But, apparently, everyone just wants easy money and no one wants the Swedish solution – not the Americans and certainly not the Swedes.

Update 1300ET: Note – so as not to play too fast and lose with my terminology, I should clarify that the Riksbank is charging banks for holding deposits at the Riksbank.  They are not lending at negative interest rates as the statement “Basically, you are giving people money to borrow” suggests.  Also, regarding the lending by the Riksbank, they are not technically engaging in quantitative easing (buying government paper with new money). However, the net effect of the lending is to increase credit flow.

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About Edward Harrison

I am a banking and finance specialist at the economic consultancy Global Macro Advisors. Previously, I worked at Deutsche Bank, Bain, the Corporate Executive Board and Yahoo. I have a BA in Economics from Dartmouth College and an MBA in Finance from Columbia University. As to ideology, I would call myself a libertarian realist - believer in the primacy of markets over a statist approach. However, I am no ideologue who believes that markets can solve all problems. Having lived in a lot of different places, I tend to take a global approach to economics and politics. I started my career as a diplomat in the foreign service and speak German, Dutch, Swedish, Spanish and French as well as English and can read a number of other European languages. I enjoy a good debate on these issues and I hope you enjoy my blogs. Please do sign up for the Email and RSS feeds on my blog pages. Cheers. Edward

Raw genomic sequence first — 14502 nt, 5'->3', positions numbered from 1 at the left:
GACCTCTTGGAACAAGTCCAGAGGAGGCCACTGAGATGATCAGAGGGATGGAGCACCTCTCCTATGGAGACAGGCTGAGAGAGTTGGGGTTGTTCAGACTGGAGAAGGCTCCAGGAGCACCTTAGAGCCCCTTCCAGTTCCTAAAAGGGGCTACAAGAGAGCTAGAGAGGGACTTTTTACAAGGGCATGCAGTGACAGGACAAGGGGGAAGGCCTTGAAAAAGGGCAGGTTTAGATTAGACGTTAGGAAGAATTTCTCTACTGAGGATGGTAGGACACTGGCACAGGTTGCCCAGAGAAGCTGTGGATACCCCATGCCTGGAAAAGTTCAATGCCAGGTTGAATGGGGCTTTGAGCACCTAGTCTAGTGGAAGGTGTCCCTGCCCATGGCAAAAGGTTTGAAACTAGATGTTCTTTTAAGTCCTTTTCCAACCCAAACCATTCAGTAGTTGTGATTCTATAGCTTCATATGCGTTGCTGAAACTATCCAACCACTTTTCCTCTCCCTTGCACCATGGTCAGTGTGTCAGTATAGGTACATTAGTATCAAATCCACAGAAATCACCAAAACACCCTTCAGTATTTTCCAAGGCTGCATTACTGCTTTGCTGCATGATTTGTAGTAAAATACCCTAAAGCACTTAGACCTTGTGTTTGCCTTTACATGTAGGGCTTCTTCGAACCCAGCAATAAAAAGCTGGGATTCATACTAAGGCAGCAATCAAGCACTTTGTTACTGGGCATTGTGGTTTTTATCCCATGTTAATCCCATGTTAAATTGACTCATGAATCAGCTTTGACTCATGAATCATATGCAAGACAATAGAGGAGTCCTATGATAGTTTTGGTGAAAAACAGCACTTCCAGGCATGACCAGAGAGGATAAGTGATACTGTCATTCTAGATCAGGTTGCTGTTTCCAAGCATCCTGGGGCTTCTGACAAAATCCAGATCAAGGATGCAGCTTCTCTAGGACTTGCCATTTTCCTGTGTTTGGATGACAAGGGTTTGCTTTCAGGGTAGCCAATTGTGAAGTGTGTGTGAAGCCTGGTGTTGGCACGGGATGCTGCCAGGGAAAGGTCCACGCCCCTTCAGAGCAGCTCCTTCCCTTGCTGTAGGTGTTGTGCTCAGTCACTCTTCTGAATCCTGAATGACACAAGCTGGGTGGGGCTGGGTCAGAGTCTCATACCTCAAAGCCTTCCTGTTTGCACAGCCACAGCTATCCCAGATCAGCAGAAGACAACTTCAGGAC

16 comments

  1. Richard Kline

    Ed, m'bro, I completely agree, and have been advocating the same for two years now. Kill the zombies; let's get on with it. We will have no growth until we do. But the powers that be are tied to the dead corpse of the past, and will try every possible solution before getting to the one way out.

    Headshots, m'friends. And a debt jubilee for the proles might be no bad idea. They can't borrow because they're tapped. Who're they tapped _too_? Dead zombie banks. Burn the corpse at both ends, then. Sez I.

  2. dlr

    Well a debt jubilee would certainly make people more willing to borrow – but who in the world would be willing to lend to them? Talk about moral hazard. The benefits of penalizing RECKLESS BORROWERS is just as great as the benefits of penalizing RECKLESS LENDERS.

  3. Edward Harrison

    Tempus fugit, I a well aware of the capital raised at Swedbank and SEB. But, Citi and BofA have raised a lot of capital too. KBC and Fortis as well. RBS and Lloyds have as well. Just because one raises capital, does not mean that it will be enough.

  4. LIL

    I predict this will be an epic FAIL. It does not deal with the simple fact that most of those who would borrow are either tapped out or suffer borrowing fatigue / fear whatever you want to call it.